The story of Seadrill has been a bit of a rosy one for the past several years. It has emerged as a darling of service companies as its fleet of ultra-deepwater capable assets has one of the best safety and operational performance records. This, plus its rapidly expanding fleet of high performance rigs has led to exceptional growth over the past few years, but it has come at the cost of taking on a sizable debt load. Can the company's growth keep pace with it's debt load? Let's take a look at what's coming down the pipe for Seadrill to see if it has the legs.
Growth comes at a cost
There is one thing that separates Seadrill from its competitors, the age and the technical specifications of its fleet. The average age of its floating assets--which are either semisubmersible rigs or drillships-- is less than half of its next competitor Ensco . These two elements mean two critical things to Seadrill's success, the company can charge a premium for its rigs, and the company has much less downtime for repairs and turnarounds.
At the same time, the company is undertaking a rather ambitious growth plan. Seadrill has plans in place to almost double the size of its fleet by 2016. To make much of this happen, the company has taken on a sizable debt load. Seadrill's current debt load stands at 61.5%, another metric where the company stands out from its peers.
Sometimes, the type of debt is just as important than the actual debt load. In the case of Seadrill, this isn't as encouraging either. Of that $10 billion outstanding, $4.4 billion of it is due before year end 2015. This could potentially disrupt its expansion plans as it finances its debt obligations.
Tackling the debt
Then again, the size of that debt obligation could be mitigated if the company is able to grow fast enough. This appears to be the company's plan. The addition of those 27 jack-ups, semi-submersibles, and drillships is expected to almost double the company's current EBITDA to $4.5 billion by 2016. More importantly, almost 30% of those new rigs will be coming online by the end of this year. With an order backlog of about $19 billion on the books, Seadrill will be able to put those assets to work immediately.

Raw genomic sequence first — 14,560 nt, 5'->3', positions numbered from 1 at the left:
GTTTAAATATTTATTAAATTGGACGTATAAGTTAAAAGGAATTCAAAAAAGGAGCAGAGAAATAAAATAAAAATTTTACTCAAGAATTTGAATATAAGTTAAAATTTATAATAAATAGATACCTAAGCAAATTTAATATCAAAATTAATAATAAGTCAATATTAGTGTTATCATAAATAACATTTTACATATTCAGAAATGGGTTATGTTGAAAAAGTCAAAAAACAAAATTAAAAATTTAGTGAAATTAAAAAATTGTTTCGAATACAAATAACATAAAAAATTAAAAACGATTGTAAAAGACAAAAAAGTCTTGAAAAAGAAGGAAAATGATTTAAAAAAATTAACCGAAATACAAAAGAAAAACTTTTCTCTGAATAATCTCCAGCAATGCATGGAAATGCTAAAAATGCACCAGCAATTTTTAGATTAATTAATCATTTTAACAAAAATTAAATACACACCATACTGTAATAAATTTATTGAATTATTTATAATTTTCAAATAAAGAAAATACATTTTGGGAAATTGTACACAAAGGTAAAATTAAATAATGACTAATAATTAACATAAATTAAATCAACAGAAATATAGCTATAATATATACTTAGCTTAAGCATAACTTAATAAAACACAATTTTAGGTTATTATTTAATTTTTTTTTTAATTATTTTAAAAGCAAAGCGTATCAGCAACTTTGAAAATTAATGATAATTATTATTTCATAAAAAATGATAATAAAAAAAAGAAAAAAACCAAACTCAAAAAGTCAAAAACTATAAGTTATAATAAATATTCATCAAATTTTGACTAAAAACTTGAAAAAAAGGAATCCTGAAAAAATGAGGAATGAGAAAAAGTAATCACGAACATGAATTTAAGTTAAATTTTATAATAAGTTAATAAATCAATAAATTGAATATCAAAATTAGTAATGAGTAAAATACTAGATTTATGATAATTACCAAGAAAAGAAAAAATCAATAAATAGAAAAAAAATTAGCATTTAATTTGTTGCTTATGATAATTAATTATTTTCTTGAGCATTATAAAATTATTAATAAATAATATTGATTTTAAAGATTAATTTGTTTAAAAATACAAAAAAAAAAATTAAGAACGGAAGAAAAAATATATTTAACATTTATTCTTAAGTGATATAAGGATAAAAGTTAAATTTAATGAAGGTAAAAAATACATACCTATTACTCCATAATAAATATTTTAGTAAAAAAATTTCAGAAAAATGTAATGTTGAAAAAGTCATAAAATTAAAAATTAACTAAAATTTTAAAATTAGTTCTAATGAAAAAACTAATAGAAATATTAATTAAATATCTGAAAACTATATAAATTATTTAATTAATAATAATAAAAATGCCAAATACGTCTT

Seadrill also has another arrow in the quiver that it can use to help mitigate that debt risk as well. The recent spin off of Seadrill Partners as a Master Limited Partnership allows the company to drop down assets into the MLP holding company in exchange for cash. This trend has emerged among several other sub-sectors of the oil and gas industry and it would not be too surprising to see other rig companies follow a similar path.
What a Fool Believes
If the debt levels are just a little too scary for you as an investor, then Ensco might be worth considering. The company has been able to keep much of its fleet in operation with a rig utilization rate of about 95%. Also, Ensco has been able to post comparable margins to those of Seadrill, but the company has a much more favorable debt profile. However, Ensco's growth plans are much more modest than Seadrill's and Ensco's 3.5% dividend yield seems almost paltry in comparison to Seadrill's 8.1%
Overall, the threat of debt for Seadrill is certainly present, but based on the company's growth prospects it should be able to cover its hefty obligations down the road. Also, unlike some of its peers, it has been able to resolve some labor related cost issues in some of the fastest growing markets, most notably Brazil, Angola, and Nigeria. These regions, which are both estimated to hold massive reserves in very deep pre-salt formations, will be a driving force in the offshore business for years to come. So seeing that Seadrill has made some progress in controlling costs in these regions is very encouraging for the future.
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The article Can Seadrill's Growth Outpace a Potential Debt Problem? originally appeared on Fool.com.Fool contributor Tyler Crowe has no position in any stocks mentioned. You can follow him at Fool.com under the handle TMFDirtyBird, on Google +, or on Twitter: @TylerCroweFool. The Motley Fool recommends Seadrill. The Motley Fool owns shares of Seadrill and Transocean. Try any of our Foolish newsletter services free for 30 days. We Fools may not all hold the same opinions, but we all believe that considering a diverse range of insights makes us better investors. The Motley Fool has a disclosure policy.
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